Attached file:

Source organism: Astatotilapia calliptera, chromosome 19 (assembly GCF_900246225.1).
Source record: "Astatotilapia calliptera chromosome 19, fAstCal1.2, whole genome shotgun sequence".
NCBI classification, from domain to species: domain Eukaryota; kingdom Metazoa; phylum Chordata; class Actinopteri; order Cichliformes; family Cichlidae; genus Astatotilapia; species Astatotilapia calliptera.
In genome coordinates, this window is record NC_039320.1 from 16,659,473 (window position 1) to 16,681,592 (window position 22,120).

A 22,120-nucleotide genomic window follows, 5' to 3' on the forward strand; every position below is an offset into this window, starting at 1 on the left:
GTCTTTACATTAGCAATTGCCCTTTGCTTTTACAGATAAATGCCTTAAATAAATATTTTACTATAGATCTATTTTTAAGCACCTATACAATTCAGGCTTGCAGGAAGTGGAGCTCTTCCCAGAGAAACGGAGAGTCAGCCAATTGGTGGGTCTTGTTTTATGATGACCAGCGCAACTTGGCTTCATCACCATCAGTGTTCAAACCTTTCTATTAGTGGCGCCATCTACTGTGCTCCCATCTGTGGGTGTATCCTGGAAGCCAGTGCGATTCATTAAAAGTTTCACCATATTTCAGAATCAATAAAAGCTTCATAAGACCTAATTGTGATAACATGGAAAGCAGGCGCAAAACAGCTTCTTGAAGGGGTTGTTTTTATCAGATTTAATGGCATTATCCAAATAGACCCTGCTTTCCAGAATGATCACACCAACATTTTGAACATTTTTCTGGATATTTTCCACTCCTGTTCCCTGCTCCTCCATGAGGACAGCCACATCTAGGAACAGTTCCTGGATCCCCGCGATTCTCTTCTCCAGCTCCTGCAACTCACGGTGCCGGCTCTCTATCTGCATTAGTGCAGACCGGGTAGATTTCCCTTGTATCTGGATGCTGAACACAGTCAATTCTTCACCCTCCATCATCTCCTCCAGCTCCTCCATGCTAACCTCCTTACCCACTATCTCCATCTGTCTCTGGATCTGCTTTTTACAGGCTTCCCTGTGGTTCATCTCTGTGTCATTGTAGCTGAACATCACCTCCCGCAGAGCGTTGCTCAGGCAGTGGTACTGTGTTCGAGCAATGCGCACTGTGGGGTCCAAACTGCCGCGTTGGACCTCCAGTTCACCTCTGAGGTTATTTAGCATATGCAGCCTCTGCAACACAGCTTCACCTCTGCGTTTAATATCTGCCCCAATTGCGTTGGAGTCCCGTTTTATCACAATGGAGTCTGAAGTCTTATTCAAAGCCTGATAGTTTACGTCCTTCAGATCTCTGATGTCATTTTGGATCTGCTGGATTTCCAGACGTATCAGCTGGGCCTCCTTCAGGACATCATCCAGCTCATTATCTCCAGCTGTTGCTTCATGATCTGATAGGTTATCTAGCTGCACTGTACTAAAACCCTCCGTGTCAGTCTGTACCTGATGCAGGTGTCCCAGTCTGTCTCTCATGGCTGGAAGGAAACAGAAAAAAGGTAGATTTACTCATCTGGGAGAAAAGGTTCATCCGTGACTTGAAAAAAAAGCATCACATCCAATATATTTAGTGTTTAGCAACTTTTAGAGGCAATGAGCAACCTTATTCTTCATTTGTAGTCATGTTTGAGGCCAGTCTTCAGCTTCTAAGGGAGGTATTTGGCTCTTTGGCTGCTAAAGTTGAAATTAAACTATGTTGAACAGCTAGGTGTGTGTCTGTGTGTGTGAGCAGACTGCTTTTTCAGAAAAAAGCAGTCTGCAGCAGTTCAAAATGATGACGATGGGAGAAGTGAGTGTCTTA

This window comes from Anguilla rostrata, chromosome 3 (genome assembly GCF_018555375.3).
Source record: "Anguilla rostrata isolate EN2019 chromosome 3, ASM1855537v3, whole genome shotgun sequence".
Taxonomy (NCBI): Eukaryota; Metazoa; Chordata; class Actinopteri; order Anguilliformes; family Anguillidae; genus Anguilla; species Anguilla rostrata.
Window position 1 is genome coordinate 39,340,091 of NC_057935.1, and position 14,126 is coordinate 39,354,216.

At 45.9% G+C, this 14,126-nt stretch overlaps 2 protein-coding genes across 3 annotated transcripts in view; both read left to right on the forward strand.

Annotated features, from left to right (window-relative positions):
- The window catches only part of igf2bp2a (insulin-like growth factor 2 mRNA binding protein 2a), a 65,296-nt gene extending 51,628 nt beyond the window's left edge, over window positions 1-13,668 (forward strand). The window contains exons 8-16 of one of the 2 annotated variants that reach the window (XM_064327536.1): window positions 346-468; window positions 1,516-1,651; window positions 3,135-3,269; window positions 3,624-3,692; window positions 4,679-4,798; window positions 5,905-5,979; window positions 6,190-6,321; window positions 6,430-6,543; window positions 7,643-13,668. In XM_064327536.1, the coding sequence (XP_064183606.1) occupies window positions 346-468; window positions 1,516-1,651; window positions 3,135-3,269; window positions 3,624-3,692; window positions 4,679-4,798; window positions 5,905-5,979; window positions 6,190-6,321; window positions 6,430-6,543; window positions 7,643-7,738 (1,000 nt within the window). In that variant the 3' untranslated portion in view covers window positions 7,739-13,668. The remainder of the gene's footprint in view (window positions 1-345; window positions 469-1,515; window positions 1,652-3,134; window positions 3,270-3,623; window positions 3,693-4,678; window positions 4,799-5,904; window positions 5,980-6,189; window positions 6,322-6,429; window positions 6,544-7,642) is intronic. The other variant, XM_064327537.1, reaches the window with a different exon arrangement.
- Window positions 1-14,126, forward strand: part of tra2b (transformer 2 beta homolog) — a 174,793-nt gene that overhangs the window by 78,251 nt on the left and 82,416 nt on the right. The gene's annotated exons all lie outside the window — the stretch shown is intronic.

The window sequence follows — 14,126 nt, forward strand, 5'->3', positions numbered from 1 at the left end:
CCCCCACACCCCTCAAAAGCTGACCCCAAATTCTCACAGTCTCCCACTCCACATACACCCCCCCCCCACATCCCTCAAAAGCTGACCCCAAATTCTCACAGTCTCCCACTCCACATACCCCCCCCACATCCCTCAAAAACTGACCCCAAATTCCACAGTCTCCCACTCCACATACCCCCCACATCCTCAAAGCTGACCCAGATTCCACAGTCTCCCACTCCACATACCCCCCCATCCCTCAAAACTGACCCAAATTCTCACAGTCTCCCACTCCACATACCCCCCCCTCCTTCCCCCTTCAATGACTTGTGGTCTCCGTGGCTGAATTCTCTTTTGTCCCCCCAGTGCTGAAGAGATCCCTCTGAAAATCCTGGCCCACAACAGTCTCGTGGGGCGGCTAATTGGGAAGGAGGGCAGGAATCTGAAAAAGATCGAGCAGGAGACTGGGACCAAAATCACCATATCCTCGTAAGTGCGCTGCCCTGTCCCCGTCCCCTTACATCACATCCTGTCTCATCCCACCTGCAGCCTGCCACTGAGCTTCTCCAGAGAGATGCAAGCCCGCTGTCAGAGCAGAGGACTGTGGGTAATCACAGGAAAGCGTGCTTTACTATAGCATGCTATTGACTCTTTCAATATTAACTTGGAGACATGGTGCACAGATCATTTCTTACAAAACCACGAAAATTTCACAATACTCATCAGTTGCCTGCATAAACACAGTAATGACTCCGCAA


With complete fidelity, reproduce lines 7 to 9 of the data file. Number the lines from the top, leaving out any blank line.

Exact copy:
This window comes from Anguilla rostrata, chromosome 3 (genome assembly GCF_018555375.3).
Source record: "Anguilla rostrata isolate EN2019 chromosome 3, ASM1855537v3, whole genome shotgun sequence".
Taxonomy (NCBI): Eukaryota; Metazoa; Chordata; class Actinopteri; order Anguilliformes; family Anguillidae; genus Anguilla; species Anguilla rostrata.